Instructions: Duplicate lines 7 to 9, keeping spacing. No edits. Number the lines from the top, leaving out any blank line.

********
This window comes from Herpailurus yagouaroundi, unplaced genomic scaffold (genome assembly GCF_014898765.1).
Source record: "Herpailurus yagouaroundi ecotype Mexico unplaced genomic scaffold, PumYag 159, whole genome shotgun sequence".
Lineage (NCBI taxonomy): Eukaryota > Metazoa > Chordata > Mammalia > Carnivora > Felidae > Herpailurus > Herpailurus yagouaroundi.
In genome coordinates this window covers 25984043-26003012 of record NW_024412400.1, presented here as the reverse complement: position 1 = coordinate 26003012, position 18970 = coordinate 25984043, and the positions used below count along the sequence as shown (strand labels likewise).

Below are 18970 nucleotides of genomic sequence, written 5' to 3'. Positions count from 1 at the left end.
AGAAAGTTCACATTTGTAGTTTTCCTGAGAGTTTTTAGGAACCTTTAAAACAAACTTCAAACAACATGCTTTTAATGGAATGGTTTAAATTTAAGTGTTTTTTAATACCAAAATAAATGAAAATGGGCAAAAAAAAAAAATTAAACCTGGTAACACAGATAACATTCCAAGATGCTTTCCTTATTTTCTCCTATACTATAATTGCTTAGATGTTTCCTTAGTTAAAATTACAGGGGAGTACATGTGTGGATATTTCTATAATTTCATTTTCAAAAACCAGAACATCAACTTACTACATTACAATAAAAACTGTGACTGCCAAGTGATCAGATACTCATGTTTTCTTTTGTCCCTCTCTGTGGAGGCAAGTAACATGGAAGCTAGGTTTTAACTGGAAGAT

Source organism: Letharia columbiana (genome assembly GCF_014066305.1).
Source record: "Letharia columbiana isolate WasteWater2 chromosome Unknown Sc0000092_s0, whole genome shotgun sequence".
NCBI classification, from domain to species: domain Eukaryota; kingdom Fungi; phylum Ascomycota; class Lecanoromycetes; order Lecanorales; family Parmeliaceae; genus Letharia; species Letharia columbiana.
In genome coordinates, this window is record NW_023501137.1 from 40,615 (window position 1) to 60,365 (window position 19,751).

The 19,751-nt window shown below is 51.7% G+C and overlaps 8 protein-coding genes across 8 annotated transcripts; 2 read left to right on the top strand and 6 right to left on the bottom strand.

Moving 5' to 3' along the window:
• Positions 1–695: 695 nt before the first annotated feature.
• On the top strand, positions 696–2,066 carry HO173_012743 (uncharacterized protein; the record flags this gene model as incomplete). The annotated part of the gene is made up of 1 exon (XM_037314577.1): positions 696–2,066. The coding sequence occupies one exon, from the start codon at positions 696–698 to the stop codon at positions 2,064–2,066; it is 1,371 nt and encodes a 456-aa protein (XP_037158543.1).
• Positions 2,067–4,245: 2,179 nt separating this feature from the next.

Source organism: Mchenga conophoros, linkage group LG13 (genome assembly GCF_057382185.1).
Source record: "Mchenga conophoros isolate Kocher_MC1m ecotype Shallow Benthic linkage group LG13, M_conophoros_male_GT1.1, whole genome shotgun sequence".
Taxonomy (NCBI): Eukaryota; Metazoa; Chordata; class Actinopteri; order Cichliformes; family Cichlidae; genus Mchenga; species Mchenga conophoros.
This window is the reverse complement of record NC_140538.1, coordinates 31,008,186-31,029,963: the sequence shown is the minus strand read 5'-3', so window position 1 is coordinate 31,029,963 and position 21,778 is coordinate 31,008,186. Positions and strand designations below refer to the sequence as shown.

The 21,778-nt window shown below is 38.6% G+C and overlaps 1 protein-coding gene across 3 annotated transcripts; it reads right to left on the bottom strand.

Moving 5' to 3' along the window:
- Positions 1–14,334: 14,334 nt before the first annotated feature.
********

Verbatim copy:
Source organism: Letharia columbiana (genome assembly GCF_014066305.1).
Source record: "Letharia columbiana isolate WasteWater2 chromosome Unknown Sc0000092_s0, whole genome shotgun sequence".
NCBI classification, from domain to species: domain Eukaryota; kingdom Fungi; phylum Ascomycota; class Lecanoromycetes; order Lecanorales; family Parmeliaceae; genus Letharia; species Letharia columbiana.